‘We have only just embarked on our journey.’
Frank-Werner Mohn is one of the fathers of the ESP system – the decisive idea came to him during a business trip to Sweden.
Frank-Werner Mohn is one of the fathers of the ESP system – the decisive idea came to him during a business trip to Sweden. After studying mechanical engineering at RWTH Aachen University, in 1982 he embarked on his professional career at Daimler. In 1987 he switched from engine development to the electronics group, taking on responsibility among other things for the pressure metering of what was a brand new system at that time, namely ABS. Today the 57-year-old qualified engineer works in the driving assistance systems department of Mercedes-Benz. In addition he gives lectures on vehicle construction and driving dynamics at the Mannheim University of Applied Sciences.
Mr Mohn, the catalyst for inventing ESP was an accident in Sweden. But not the accident which everyone now automatically thinks of…
Precisely, I have even kept all of the documentation relating to the expenses claim made at the time. You see, at the time it was called "recovery assistance", and the towing operation cost 485 Swedish krona. On the way to some test drives in the north of Sweden, on 29 January 1989, I ended up in a ditch.
It had been very cold at night, then the sun came out, and as a result the road was as smooth as glass in the middle of the day. I was driving a 124-series Mercedes 300 E‑24, gave a bit of gas, the rear end broke away and we eventually ended up stuck in a wall of snow near Strömsund. Of course it also had to happen precisely where the entire test team were on hand to witness me "going for a ride"…
Wasn't that rather embarrassing as a young engineer?
Yes, so much so that I wasn't able to sleep over the following nights, and I spent my time pondering how such a thing could be avoided. Clearly the lateral forces had been too high at the front and too low at the rear.
So in a manner of speaking that was the moment at which ESP was born?
Yes. I came upon the idea of stabilising the vehicle by means of forced braking.
Where did things go from there?
I was able to convince my head of department at that time, Professor Adam Zomotor, about this vision. In April 1989 I took on a new task involving the verification of vehicle models, and was assigned an employee, a young engineer called Thomas Wohland – and unofficially we pursued the idea further. Initially we developed a mathematical model for calculating torques, which we were able to present in the form of the three operating conditions of oversteer, neutral and understeer.
This wasn't possible without any hardware though, was it?
No, we got hold of the necessary components from colleagues, through direct official channels. You mustn't forget here that at the time, ABS only came out with two speed sensors at the front and one at the rear. We needed the sensor system on both rear wheels, and just about managed to cobble something appropriate together. Later we had to deal with the vehicle's rotation around its vertical axis – this gave us the idea of using a gyro sensor from a model helicopter… Ultimately, at some point in the winter of 1990 we were ready and had fitted out a functional vehicle. On board we had a display similar to a traffic light, with three lights, and the corresponding light flashed depending on the driving condition.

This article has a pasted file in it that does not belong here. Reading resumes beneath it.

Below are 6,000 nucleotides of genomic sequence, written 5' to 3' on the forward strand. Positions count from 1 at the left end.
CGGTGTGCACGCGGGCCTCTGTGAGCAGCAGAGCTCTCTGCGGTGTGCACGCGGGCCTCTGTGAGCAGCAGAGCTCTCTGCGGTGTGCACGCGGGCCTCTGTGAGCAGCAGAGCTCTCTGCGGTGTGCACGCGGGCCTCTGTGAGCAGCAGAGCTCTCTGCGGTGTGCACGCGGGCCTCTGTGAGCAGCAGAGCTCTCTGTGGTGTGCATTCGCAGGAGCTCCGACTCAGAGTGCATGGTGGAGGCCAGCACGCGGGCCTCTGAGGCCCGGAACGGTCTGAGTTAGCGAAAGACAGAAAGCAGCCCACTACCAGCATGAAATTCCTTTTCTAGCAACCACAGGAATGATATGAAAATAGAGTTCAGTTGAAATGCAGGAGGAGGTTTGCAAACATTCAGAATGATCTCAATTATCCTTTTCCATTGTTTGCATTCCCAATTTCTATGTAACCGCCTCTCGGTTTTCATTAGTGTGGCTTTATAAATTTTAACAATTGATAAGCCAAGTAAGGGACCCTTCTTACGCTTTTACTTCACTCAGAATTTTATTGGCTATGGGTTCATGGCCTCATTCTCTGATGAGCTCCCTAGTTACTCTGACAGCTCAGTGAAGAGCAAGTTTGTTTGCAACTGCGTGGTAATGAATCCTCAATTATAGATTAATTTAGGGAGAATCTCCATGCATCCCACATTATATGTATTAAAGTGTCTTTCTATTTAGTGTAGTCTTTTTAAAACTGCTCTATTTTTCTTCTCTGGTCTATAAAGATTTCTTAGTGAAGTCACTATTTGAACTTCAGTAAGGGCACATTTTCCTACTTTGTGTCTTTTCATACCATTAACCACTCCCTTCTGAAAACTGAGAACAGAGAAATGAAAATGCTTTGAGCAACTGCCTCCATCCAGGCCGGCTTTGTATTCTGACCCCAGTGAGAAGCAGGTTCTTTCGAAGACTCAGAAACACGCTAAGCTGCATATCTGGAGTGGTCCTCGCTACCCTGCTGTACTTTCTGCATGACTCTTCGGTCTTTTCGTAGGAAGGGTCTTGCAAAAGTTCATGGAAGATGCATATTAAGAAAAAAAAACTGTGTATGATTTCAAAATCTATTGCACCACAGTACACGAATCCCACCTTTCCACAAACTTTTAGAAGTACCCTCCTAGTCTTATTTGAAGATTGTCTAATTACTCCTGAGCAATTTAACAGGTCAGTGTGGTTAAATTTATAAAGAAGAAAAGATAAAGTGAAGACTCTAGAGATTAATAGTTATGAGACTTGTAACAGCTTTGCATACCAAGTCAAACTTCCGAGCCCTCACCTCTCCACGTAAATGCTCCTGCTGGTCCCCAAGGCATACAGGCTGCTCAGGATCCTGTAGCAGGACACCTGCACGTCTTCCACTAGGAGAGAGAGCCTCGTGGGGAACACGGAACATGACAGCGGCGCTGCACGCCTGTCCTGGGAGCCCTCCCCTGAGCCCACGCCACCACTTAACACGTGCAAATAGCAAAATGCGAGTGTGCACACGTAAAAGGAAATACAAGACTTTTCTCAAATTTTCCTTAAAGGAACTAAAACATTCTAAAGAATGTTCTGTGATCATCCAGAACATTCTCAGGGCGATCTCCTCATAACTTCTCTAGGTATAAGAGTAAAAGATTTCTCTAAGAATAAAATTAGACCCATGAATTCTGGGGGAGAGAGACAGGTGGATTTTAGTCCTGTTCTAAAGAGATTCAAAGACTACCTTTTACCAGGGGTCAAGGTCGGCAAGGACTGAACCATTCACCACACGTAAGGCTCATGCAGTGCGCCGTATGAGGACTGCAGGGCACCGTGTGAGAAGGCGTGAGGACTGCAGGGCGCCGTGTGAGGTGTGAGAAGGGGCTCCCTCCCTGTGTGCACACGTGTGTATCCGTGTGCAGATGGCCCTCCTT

So after two years of undercover advance development work, in the spring of 1991 it was time for the showdown?
Yes, we were able to demonstrate our prototype, an inconspicuous mouse grey 124-series model, at an exhibition for developers in Arjeplog in Sweden. Joining us on the test drives was a colleague from transmission development, who was a very careful and rather slow driver. Once in our self-stabilising vehicle, he immediately drove around the frozen lake almost as fast as the others – his enthusiasm also certainly contributed to series production development then taking off…
Was this in conjunction with Bosch?
Yes, series production development began in 1992. More than 40 engineers from Mercedes-Benz and Bosch, including Anton van Zanten, another father of ESP, worked on the project and competed with each other to build cars. At the time I stayed in the Advance Development section.
In 1995, the Mercedes S 600 came onto the market as the first model fitted with ESP as standard. So today, 20 years later, has the topic of ESP been exhausted?
No, further development has been rapid over the years but is not about to stop now. As far as I'm concerned, we have only just embarked on our journey. There are still so many possibilities: from networking with other safety systems, which is something we are currently already doing with ‘Intelligent Drive’, through to linking with the information from other cars using Car-to-X technology.
The above interview is courtesy media.daimler.com
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